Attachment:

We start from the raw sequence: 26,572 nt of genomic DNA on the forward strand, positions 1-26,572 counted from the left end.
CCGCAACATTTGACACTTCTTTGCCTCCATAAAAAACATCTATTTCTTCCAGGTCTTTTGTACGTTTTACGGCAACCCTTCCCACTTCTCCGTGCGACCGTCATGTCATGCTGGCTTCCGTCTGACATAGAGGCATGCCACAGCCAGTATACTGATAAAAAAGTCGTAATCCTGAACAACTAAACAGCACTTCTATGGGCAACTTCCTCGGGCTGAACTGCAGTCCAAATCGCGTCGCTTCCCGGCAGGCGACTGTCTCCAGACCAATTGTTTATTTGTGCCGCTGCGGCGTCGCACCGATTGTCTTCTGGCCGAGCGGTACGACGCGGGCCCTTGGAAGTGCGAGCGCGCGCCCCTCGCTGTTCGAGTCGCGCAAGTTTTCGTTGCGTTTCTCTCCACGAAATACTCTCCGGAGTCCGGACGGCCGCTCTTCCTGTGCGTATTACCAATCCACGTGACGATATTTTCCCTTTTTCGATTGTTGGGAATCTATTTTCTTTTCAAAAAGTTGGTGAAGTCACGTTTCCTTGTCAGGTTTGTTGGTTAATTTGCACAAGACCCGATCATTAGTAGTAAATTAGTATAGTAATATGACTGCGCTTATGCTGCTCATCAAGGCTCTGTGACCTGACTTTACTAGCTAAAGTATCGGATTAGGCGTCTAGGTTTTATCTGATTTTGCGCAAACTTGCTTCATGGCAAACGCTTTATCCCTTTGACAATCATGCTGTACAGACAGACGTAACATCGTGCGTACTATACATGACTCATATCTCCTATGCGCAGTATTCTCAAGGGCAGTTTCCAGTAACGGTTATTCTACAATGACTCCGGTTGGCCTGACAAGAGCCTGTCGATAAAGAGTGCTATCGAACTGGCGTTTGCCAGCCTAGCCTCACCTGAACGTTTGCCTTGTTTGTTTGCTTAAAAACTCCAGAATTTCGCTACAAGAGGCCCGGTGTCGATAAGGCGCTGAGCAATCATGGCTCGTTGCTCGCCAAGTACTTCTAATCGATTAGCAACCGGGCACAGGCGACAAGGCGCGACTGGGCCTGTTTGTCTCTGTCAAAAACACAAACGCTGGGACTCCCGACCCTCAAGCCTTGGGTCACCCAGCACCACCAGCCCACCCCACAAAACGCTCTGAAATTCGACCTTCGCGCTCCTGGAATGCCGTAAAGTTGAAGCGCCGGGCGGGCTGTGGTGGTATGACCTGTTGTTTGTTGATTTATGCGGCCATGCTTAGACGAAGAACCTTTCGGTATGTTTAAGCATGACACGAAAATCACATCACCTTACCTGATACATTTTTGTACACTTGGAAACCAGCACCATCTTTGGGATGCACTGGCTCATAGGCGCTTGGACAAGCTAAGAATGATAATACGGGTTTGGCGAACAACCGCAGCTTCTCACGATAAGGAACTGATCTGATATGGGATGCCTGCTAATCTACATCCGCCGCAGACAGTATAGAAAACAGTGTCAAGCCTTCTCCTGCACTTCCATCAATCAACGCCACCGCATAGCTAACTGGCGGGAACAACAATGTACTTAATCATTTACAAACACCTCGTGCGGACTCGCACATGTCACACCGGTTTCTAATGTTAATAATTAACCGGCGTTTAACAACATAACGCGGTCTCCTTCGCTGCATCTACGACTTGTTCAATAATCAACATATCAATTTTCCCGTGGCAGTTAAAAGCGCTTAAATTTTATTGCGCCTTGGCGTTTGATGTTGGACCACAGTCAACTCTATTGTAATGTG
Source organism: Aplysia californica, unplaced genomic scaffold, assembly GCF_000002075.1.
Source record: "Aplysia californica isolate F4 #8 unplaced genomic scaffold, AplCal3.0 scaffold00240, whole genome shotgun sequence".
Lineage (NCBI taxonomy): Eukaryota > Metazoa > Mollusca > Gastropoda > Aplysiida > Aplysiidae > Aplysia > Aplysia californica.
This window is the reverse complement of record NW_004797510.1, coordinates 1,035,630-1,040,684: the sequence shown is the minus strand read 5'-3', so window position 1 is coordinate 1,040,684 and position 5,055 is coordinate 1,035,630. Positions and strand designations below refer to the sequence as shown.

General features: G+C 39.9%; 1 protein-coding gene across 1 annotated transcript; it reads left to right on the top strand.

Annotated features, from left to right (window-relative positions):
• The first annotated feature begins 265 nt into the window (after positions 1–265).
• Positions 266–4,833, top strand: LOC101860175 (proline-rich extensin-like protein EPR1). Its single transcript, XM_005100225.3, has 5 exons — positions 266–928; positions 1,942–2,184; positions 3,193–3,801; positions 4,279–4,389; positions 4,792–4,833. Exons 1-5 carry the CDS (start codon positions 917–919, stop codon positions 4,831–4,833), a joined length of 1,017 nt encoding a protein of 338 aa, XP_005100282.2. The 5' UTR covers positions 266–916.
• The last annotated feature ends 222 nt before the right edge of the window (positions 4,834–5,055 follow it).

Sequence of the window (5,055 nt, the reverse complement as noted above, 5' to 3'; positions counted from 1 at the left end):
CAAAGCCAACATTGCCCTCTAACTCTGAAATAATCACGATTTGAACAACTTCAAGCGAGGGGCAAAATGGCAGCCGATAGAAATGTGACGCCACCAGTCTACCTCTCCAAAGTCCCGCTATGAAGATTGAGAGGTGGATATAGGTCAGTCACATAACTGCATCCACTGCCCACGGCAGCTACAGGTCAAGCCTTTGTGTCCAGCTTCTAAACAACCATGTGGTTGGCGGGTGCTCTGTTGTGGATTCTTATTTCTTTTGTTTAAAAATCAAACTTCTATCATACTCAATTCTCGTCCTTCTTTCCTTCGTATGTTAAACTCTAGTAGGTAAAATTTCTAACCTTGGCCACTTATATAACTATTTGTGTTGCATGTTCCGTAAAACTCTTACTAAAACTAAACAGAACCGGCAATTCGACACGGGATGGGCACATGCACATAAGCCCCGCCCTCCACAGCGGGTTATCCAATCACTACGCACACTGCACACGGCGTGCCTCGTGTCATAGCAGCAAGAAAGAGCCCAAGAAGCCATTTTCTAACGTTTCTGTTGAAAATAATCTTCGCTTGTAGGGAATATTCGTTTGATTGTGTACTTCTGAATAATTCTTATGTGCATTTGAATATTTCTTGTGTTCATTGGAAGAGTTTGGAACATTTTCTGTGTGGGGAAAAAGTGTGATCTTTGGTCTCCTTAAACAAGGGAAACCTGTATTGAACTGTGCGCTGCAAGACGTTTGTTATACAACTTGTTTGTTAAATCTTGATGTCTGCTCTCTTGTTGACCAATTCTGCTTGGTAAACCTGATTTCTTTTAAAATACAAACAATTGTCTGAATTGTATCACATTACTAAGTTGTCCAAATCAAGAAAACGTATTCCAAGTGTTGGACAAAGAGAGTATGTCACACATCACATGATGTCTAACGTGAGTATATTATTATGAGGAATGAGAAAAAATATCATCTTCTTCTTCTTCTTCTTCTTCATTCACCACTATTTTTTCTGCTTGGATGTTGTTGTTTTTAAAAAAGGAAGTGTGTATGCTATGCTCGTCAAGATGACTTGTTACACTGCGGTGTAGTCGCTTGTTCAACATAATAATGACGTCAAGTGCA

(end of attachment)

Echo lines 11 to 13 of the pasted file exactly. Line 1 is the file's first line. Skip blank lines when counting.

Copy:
• The last annotated feature ends 222 nt before the right edge of the window (positions 4,834–5,055 follow it).

Sequence of the window (5,055 nt, the reverse complement as noted above, 5' to 3'; positions counted from 1 at the left end):
CAAAGCCAACATTGCCCTCTAACTCTGAAATAATCACGATTTGAACAACTTCAAGCGAGGGGCAAAATGGCAGCCGATAGAAATGTGACGCCACCAGTCTACCTCTCCAAAGTCCCGCTATGAAGATTGAGAGGTGGATATAGGTCAGTCACATAACTGCATCCACTGCCCACGGCAGCTACAGGTCAAGCCTTTGTGTCCAGCTTCTAAACAACCATGTGGTTGGCGGGTGCTCTGTTGTGGATTCTTATTTCTTTTGTTTAAAAATCAAACTTCTATCATACTCAATTCTCGTCCTTCTTTCCTTCGTATGTTAAACTCTAGTAGGTAAAATTTCTAACCTTGGCCACTTATATAACTATTTGTGTTGCATGTTCCGTAAAACTCTTACTAAAACTAAACAGAACCGGCAATTCGACACGGGATGGGCACATGCACATAAGCCCCGCCCTCCACAGCGGGTTATCCAATCACTACGCACACTGCACACGGCGTGCCTCGTGTCATAGCAGCAAGAAAGAGCCCAAGAAGCCATTTTCTAACGTTTCTGTTGAAAATAATCTTCGCTTGTAGGGAATATTCGTTTGATTGTGTACTTCTGAATAATTCTTATGTGCATTTGAATATTTCTTGTGTTCATTGGAAGAGTTTGGAACATTTTCTGTGTGGGGAAAAAGTGTGATCTTTGGTCTCCTTAAACAAGGGAAACCTGTATTGAACTGTGCGCTGCAAGACGTTTGTTATACAACTTGTTTGTTAAATCTTGATGTCTGCTCTCTTGTTGACCAATTCTGCTTGGTAAACCTGATTTCTTTTAAAATACAAACAATTGTCTGAATTGTATCACATTACTAAGTTGTCCAAATCAAGAAAACGTATTCCAAGTGTTGGACAAAGAGAGTATGTCACACATCACATGATGTCTAACGTGAGTATATTATTATGAGGAATGAGAAAAAATATCATCTTCTTCTTCTTCTTCTTCTTCATTCACCACTATTTTTTCTGCTTGGATGTTGTTGTTTTTAAAAAAGGAAGTGTGTATGCTATGCTCGTCAAGATGACTTGTTACACTGCGGTGTAGTCGCTTGTTCAACATAATAATGACGTCAAGTGCA